Meet the four-legged well-being counsellors proving a big hit at this Dubai school

Ziggy and Marshall interact with pupils at Kent College to help ease stress and aid development

Schoolchildren in Dubai are being helped to keep stress and anxieties at bay by four-legged classroom assistants.

Well-being dogs Ziggy and Marshall have proved a hit among staff and pupils at Kent College Dubai, where they aid the development of children with special educational needs in one-to-one sessions.

Ziggy, a Shih Tzu-Havanese cross, was first brought to Kent College as a puppy by owner Carmella Jodrell, head of junior school, in January 2020.

Marshall, an 18-month-old Maltese-Bichon Frise cross belonging to school counsellor Laura Channer, joined in March last year.

On-site four days a week, Ziggy and Marshall — both hypoallergenic dogs — also engage with pupils during well-being walks around campus and in supported counselling sessions.

“There is so much heightened emphasis nowadays about mental health and well-being in young people and globally we have seen an increase in the use of therapy or well-being dogs in school,” Kayleigh Hutchison, special educational needs co-ordinator at Kent College Dubai, said.

“For my master’s degree, I had to do a research project. I work a lot with children who are on the autism spectrum, so I decided to focus my research on the effect that dogs have on children — especially those with special needs.

“I used three pupils as a case study and I found that over time, the words they used in each session increased enormously, as well as their eye contact.

“Monitored over a six-week period, each child had two one-on-one, 20-minute sessions a week with Ziggy. All three showed signs of improvement in confidence as a result.”

During observations in the first session, Ms Hutchison said pupil A initiated no conversations with the teacher, used 16 words, and failed to make any eye contact.

During the final observation at the end of the six weeks, pupil A initiated four conversations during the 20-minute session with Ziggy, used 25 words, and gave eye contact on eight occasions.

Similar observations were recorded for the two other pupils taking part.

Ms Hutchison said research has shown that for a child on the autistic spectrum, a dog not only provides therapeutic benefits, but also supports other positive behavioural changes.

“One of the main barriers children with autism have is their social skills,” she said.

“But there is something about a dog that is extremely non-judgemental. You always know what you're going to get with a dog and that creates an element of safety for the child.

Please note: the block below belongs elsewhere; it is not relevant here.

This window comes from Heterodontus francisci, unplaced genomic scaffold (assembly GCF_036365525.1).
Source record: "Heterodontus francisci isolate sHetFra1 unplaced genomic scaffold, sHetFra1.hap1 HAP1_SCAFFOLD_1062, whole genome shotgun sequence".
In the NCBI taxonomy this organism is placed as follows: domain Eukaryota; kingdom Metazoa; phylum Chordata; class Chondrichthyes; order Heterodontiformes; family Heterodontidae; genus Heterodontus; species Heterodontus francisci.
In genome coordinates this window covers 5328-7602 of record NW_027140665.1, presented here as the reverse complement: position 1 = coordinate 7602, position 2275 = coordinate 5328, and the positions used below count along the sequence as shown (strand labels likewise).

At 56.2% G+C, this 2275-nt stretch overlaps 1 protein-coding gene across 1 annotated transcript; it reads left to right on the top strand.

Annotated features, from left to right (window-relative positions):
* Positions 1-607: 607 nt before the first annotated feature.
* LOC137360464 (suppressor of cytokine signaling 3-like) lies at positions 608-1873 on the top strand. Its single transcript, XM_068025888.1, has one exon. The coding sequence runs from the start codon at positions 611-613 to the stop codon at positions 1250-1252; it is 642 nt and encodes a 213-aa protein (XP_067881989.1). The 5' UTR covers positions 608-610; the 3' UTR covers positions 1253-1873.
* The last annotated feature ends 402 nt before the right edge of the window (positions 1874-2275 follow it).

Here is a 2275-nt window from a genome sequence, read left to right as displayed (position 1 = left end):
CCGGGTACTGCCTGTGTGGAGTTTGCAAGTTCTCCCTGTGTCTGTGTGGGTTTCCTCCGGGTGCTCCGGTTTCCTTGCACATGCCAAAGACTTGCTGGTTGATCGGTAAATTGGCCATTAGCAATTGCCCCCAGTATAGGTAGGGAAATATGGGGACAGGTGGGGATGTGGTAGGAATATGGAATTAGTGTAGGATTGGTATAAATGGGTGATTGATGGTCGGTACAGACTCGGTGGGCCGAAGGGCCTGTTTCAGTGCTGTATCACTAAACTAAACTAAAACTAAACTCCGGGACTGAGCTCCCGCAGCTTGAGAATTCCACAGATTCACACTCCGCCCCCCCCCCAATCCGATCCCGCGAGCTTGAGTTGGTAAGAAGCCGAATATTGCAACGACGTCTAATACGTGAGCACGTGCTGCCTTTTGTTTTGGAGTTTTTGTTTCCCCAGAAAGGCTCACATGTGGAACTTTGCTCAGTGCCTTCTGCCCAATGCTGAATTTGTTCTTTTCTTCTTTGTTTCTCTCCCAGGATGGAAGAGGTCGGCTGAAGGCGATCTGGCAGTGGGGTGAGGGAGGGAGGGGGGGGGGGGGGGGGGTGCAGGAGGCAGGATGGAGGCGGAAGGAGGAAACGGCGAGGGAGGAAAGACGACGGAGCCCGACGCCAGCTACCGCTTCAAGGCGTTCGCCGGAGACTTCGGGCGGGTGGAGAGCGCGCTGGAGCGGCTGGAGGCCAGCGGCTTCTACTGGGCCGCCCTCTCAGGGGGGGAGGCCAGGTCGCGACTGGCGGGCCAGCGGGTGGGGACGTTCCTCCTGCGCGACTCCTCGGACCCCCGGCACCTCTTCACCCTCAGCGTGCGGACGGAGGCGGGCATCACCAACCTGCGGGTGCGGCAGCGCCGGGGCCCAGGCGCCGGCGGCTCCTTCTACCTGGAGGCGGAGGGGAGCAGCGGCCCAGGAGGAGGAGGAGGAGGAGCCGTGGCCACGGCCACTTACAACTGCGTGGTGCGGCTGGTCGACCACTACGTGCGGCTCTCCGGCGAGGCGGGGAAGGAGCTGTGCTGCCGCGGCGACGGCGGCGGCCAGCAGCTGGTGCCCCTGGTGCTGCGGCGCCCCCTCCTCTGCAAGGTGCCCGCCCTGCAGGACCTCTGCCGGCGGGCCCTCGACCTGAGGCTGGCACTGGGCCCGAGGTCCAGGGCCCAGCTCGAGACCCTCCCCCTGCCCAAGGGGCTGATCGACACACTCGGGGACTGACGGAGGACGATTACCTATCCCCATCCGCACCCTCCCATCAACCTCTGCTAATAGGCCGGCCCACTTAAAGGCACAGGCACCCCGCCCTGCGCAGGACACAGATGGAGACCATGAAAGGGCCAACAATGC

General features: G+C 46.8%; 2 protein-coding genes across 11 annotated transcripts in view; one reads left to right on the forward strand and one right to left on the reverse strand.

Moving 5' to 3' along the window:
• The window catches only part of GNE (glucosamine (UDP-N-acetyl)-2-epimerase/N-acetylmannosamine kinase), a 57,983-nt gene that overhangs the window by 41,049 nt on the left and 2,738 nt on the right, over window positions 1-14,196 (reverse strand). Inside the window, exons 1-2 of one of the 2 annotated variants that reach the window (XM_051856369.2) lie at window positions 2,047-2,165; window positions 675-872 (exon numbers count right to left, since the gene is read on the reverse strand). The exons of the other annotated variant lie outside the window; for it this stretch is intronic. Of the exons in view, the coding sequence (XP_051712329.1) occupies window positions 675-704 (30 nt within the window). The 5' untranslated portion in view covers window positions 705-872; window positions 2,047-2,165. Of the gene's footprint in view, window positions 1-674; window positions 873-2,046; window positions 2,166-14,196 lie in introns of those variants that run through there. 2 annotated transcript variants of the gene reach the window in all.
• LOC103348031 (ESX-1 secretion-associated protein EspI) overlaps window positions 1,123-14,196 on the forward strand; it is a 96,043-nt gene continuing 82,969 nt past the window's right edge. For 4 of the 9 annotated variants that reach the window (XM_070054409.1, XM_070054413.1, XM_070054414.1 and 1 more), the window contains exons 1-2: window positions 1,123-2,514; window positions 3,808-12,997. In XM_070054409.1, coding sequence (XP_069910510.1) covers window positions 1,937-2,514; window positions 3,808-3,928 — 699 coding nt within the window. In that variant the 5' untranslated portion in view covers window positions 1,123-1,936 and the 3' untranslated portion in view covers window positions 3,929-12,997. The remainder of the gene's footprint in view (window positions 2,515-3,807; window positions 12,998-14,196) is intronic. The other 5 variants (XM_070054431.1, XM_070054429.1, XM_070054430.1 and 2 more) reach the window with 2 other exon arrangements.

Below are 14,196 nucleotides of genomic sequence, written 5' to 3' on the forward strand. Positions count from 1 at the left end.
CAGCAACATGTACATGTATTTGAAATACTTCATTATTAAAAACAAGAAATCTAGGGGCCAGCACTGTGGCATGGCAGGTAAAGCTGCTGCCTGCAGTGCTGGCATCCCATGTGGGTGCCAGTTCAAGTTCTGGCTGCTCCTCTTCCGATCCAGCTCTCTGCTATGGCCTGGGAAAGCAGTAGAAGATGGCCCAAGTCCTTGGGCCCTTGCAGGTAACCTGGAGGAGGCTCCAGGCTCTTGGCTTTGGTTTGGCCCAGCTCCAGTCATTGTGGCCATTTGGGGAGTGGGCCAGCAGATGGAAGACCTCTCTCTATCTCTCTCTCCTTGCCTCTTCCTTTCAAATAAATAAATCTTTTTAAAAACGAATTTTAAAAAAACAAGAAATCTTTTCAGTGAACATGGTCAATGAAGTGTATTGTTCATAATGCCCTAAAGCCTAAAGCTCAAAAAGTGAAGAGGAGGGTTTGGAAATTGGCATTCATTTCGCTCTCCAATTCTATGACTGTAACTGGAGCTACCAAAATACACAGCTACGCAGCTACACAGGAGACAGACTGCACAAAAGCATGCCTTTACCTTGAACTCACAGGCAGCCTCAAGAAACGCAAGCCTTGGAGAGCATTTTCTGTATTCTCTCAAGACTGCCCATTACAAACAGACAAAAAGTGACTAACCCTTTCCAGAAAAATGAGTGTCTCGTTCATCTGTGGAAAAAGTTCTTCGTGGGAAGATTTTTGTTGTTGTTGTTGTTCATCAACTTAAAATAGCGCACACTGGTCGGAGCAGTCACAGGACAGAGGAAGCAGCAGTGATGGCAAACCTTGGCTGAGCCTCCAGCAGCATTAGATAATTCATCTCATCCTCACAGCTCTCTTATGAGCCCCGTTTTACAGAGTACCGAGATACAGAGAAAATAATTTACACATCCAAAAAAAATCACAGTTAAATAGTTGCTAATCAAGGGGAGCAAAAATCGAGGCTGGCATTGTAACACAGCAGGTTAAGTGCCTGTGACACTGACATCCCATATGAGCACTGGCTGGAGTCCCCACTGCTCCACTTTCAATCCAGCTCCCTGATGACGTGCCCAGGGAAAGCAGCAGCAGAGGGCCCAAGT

“Our dogs listen to instructions and that makes the child feel heard.

“In contrast, you don't always know what you're going to get with a person because they have changing emotions and reactions, which can be overwhelming for an autistic child to manage.”

Unstructured play is where the magic happens

During school hours, Ziggy and Marshall ― who are best friends — interact with pupils throughout the school in short spurts so as to not tire the dogs out.

They participate in unstructured play, speech development and reading development sessions.

Hind Algaith, 6, from Kent College Dubai having a fun time with Ziggy the well-being dog. Antonie Robertson / The National

Ms Jodrell said unstructured play is where “the magic happens”.

“In a one-on-one context, well-being dogs can be used informally for unstructured interactions where a pupil is simply allowed to sit with the dog and or pet the dog,” she said.

“This helps calm children that may be suffering from stress or anxiety.”

For those who struggle with shyness or annunciation of words, they are taught to give the well-being dog clear instructions, such as “sit” or “lie down".

“When they respond to the instructions, it gives those children that confidence that they have been heard, and as a result, they start to widen their vocabulary in a pressure-free environment,” she said.

The school applied for permission for the dogs to be on campus by the Knowledge and Human Development Authority and had to inform all parents of the plan to introduce them into the school setting, with no objections received.

Updated: April 29, 2022, 11:38 AM
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